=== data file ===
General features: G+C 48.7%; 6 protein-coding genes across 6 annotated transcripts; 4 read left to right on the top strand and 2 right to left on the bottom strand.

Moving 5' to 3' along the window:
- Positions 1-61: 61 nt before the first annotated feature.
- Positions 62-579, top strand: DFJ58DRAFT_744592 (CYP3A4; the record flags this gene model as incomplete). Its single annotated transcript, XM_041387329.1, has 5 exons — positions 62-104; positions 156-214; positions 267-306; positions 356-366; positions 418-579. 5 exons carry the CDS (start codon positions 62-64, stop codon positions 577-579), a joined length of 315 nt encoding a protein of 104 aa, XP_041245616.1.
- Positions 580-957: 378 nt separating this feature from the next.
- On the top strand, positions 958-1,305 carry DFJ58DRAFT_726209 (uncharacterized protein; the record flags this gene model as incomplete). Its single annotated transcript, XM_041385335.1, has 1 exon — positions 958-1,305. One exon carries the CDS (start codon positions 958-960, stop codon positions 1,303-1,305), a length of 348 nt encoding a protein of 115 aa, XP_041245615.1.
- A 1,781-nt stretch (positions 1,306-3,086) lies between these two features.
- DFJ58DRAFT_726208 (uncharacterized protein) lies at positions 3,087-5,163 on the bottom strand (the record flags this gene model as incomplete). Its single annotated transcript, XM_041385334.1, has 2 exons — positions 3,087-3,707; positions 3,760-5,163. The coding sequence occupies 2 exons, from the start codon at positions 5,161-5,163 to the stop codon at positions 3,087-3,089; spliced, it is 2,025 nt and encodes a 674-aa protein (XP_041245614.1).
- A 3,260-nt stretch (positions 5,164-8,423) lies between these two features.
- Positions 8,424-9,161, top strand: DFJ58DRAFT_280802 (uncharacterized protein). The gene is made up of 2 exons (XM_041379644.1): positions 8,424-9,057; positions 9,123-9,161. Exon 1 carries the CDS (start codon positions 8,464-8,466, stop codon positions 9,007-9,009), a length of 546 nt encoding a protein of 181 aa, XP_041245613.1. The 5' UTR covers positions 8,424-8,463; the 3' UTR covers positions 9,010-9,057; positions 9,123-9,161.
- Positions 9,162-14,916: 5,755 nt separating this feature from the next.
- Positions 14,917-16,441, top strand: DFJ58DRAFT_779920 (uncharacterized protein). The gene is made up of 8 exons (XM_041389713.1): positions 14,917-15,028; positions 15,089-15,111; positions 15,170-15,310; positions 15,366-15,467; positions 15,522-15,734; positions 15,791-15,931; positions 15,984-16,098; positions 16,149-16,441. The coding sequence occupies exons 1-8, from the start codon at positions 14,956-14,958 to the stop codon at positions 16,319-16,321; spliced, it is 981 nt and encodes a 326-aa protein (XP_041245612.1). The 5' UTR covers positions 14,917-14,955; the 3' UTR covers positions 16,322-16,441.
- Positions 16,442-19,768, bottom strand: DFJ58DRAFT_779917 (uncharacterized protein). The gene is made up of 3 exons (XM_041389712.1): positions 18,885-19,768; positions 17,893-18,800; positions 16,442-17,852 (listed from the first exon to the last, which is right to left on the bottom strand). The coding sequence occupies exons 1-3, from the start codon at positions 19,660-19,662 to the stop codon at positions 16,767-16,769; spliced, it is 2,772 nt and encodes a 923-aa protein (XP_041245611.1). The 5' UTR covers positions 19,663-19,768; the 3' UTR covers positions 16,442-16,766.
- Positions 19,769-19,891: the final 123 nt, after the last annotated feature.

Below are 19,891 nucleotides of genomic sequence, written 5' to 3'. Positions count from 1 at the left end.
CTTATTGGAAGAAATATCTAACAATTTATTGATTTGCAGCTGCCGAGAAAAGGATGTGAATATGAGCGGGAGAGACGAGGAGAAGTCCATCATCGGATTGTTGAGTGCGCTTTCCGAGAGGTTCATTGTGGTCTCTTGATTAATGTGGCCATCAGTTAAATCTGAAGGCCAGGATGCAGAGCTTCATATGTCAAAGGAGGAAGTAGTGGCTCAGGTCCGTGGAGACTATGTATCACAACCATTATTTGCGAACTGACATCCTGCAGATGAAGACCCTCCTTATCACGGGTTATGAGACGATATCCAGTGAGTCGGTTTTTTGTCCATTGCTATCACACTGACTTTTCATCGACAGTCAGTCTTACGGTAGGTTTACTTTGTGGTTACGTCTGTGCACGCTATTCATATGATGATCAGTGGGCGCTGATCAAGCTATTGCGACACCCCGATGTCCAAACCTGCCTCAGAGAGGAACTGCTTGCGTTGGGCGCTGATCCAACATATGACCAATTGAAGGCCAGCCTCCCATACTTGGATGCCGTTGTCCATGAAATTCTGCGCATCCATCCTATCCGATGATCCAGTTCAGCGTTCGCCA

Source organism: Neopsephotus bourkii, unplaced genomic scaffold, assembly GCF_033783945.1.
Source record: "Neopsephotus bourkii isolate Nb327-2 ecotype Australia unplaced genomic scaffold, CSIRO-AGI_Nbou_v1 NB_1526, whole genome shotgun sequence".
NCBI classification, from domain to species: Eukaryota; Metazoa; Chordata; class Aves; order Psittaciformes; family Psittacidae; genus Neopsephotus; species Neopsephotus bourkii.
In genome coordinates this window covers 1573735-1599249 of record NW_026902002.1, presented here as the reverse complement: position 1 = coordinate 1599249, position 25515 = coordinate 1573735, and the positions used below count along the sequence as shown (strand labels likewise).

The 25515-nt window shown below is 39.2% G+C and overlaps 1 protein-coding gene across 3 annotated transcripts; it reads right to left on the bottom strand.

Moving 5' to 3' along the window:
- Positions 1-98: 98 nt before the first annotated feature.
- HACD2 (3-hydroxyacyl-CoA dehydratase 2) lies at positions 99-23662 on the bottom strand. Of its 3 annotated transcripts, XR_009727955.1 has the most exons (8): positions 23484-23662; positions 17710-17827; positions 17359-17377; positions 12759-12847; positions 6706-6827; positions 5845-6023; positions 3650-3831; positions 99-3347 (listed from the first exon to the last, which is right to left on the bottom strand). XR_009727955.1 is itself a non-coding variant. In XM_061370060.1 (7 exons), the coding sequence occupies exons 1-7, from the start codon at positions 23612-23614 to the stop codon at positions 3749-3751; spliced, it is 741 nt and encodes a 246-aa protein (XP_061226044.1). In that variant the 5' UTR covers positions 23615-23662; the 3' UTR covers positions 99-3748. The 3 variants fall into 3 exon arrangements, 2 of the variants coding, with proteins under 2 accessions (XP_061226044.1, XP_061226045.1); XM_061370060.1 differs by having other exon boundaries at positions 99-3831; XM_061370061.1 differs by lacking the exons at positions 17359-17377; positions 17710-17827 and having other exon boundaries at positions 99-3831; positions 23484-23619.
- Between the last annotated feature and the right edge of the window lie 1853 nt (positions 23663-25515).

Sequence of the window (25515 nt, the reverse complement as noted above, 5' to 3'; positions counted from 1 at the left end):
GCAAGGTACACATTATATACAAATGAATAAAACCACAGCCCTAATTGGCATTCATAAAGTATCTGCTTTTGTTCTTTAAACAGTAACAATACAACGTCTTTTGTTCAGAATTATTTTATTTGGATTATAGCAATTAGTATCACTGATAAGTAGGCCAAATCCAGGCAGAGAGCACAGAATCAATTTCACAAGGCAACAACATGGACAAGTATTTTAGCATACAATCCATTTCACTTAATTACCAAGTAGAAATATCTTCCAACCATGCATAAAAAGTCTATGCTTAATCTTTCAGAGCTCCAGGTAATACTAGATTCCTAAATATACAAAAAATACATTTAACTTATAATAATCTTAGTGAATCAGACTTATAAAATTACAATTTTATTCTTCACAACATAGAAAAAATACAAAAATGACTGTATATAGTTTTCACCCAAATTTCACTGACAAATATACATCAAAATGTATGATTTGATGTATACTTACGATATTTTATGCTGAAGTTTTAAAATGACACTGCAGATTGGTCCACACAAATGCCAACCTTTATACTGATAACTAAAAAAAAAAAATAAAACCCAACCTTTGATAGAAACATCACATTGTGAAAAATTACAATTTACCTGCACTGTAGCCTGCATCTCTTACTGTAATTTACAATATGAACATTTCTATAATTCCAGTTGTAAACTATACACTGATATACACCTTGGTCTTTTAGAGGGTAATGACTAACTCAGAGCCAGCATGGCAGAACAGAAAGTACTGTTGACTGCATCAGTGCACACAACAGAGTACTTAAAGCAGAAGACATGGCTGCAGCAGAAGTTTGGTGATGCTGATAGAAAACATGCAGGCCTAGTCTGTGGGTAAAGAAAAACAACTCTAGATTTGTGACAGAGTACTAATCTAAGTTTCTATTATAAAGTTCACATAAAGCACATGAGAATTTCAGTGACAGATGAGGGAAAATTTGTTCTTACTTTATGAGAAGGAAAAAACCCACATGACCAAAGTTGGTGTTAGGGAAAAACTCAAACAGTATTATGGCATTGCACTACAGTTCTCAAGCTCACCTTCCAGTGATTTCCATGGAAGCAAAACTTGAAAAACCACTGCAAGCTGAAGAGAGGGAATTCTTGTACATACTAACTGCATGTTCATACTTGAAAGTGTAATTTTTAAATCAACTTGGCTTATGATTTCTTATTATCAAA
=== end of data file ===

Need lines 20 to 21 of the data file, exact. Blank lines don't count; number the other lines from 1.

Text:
In genome coordinates this window covers 1573735-1599249 of record NW_026902002.1, presented here as the reverse complement: position 1 = coordinate 1599249, position 25515 = coordinate 1573735, and the positions used below count along the sequence as shown (strand labels likewise).

The 25515-nt window shown below is 39.2% G+C and overlaps 1 protein-coding gene across 3 annotated transcripts; it reads right to left on the bottom strand.